Thanks to a variety of leaked confidential materials, it's known that RIM also plans to release a revamped version of it BlackBerry Torch 9800 device, the Torch 9810, and the BlackBerry "Touch" 9850/9860, a new Storm-like device with no physical keyboard, along with a couple of updated BlackBerry Curve devices.
All seven new devices will presumably run RIM's latest mobile OS, BlackBerry 7. And though BlackBerry 7 honestly doesn't seem all that different from BlackBerry 6, it does pack some cool new features including support for Near Field Communications technology, more powerful search capabilities and improved web browsing, among other things.
While BlackBerry 7 won't likely draw many smartphone users away from Android devices or their iPhones, it should help to retain current BlackBerry users, since it's certainly a step up from the BlackBerry 6 OS.
And BlackBerry 7 is really just a building block toward the next major BlackBerry mobile OS, which will be based on a software foundation from QNX Systems. The BlackBerry PlayBook Tablet OS was similarly built on QNX code and thanks to some help from another recent RIM acquisition, The Astonishing Tribe, the BlackBerry PlayBook Tablet OS is a much more functional, modern and visually appealing OS than the aging, bland BlackBerry smartphone OS.
The impressive BlackBerry Tablet OS bodes well for the upcoming, QNX-based BlackBerry smartphone OS. And a more modern BlackBerry handheld OS with a better overall user experience should certainly catch they eyes of gadget geeks and help RIM compete with its major rivals in the smartphone space.
BlackBerry data compression
BlackBerry smartphones employ DataSmart technology to compress data sent back and forth between wireless networks and RIM handhelds. DataSmart tech, according to RIM, "works a lot like zipping large files on your computer. When you use data on a BlackBerry smartphone, it's almost as if the data is zipped up before it's sent or received so it's smaller and uses up less of your data plan."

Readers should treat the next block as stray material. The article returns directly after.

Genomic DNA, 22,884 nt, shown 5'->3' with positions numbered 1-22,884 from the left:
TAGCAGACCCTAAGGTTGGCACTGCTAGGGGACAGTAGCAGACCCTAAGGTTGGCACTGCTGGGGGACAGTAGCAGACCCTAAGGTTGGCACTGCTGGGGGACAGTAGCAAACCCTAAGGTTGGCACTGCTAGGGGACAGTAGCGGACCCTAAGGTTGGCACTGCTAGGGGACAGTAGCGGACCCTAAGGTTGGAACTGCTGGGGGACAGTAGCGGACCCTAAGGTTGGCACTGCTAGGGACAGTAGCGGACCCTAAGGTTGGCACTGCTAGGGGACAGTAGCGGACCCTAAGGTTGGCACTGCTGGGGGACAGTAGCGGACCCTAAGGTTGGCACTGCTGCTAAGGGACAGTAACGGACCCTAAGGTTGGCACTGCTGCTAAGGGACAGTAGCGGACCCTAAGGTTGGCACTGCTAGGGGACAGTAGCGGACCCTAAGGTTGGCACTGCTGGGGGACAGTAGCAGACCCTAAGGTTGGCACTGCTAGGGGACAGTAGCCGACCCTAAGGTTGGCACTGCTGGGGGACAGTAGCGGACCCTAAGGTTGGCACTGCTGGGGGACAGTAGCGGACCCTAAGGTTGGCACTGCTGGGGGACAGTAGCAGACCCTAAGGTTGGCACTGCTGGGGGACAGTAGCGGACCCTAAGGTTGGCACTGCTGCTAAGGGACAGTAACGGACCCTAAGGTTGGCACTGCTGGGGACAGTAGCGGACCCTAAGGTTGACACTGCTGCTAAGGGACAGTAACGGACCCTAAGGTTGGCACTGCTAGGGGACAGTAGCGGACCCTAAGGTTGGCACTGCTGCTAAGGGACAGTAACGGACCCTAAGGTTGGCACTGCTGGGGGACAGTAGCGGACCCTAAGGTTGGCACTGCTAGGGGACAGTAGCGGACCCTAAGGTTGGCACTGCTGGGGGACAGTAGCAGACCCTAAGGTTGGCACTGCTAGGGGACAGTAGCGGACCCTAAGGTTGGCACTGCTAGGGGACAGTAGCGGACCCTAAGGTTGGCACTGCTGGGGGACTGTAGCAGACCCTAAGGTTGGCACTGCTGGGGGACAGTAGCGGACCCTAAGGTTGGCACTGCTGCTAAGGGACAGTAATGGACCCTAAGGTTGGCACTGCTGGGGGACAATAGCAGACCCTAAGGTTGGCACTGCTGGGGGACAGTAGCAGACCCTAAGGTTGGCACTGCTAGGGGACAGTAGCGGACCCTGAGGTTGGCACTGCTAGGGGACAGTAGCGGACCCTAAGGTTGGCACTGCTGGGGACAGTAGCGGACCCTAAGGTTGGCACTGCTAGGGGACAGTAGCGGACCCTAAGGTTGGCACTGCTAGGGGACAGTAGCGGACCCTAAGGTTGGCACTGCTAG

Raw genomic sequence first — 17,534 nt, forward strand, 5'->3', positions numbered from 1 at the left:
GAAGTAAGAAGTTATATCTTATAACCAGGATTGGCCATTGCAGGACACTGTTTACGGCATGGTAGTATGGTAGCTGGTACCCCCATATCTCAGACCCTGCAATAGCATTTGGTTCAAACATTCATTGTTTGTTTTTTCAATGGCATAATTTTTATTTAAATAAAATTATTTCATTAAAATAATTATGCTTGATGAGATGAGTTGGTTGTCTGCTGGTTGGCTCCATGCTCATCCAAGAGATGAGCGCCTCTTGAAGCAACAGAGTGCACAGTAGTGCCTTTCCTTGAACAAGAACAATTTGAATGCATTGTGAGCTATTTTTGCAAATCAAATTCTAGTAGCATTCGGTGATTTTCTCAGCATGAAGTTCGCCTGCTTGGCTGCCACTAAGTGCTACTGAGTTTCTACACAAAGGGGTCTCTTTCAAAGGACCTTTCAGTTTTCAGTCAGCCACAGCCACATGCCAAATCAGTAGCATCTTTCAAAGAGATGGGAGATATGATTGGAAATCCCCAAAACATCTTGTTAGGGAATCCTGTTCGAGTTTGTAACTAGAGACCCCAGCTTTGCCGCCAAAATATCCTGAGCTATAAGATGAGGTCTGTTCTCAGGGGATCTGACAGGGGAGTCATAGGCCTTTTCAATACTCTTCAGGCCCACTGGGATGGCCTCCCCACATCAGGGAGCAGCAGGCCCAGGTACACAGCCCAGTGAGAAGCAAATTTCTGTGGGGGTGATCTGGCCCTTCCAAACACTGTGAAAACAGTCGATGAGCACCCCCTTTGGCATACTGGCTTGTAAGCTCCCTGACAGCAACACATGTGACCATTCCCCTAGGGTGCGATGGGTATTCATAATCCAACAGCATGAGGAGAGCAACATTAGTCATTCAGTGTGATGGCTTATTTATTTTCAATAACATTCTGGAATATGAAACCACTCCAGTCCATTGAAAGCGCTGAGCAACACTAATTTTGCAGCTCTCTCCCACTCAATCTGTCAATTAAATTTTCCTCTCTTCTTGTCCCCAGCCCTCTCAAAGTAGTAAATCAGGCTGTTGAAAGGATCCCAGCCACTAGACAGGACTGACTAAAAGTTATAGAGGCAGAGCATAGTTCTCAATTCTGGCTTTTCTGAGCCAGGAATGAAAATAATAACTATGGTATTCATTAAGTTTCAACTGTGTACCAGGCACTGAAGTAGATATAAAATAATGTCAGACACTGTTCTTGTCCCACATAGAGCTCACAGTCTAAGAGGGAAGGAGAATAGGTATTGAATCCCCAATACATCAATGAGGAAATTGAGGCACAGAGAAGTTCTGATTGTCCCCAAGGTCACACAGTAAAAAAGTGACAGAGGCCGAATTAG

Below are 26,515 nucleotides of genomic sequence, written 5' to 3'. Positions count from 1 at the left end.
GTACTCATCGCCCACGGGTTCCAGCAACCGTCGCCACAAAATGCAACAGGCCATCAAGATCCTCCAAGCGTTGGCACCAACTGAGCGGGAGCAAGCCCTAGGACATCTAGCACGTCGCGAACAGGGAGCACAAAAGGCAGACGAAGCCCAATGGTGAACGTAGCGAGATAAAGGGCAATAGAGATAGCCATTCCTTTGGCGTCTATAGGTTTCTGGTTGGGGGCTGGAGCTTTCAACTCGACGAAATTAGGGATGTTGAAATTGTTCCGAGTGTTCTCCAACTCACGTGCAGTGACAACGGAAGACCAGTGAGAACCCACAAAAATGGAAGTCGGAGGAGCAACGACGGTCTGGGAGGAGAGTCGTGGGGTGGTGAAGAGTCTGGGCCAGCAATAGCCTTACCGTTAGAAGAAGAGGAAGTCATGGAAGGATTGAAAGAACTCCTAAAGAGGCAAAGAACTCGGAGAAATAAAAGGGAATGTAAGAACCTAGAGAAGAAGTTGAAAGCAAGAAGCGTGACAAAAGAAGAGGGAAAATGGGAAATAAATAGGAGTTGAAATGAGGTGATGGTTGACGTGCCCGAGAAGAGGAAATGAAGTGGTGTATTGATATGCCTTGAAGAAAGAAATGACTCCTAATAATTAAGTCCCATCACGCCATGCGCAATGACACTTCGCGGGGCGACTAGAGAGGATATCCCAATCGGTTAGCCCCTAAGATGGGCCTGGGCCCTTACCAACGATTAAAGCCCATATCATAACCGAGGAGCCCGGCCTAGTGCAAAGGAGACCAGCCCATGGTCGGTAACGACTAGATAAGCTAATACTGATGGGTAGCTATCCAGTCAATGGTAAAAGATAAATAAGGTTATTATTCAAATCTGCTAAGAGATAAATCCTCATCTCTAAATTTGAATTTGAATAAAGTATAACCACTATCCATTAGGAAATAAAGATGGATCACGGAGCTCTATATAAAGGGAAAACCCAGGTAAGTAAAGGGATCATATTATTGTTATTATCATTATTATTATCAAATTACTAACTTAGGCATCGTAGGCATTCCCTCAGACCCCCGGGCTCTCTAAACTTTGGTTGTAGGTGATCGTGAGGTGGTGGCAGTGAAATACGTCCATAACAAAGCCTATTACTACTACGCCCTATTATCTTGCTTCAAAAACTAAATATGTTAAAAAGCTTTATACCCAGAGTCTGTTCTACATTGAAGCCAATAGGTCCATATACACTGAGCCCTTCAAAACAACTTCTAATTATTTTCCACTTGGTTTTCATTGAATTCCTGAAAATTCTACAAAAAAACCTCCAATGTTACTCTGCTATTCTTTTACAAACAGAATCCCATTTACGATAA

Most average smartphone users couldn't care less what goes on behind the scenes, as long as their devices work when they need them. But DataSmart technology can actually save BlackBerry users money. And that ought to grab some attention, especially in a time when many unlimited smartphone data plans are being phased out and mobile data use in general is rapidly getting more and more expensive.
In fact, a RIM-sponsored study by research firm Rysavy Research recently found that BlackBerry users can get two times more web browsing, four times more email and two times more social networking, than users with "other leading smartphones."
As more and more individuals and businesses start to feel the effects of cellular data price hikes, the BlackBerry platform, with its DataSmart tech, should become more attractive.
Bottom line: RIM is, with good reason, struggling right now, but I believe the company can pull itself back up by its metaphorical bootstrap. RIM didn't become one of the world's largest smartphone makers overnight. And similarly, it's foolish to think the company will collapse just because it had a couple of rough years struggling with new challenges.
RIM still has some fight left in, and I still have faith in RIM.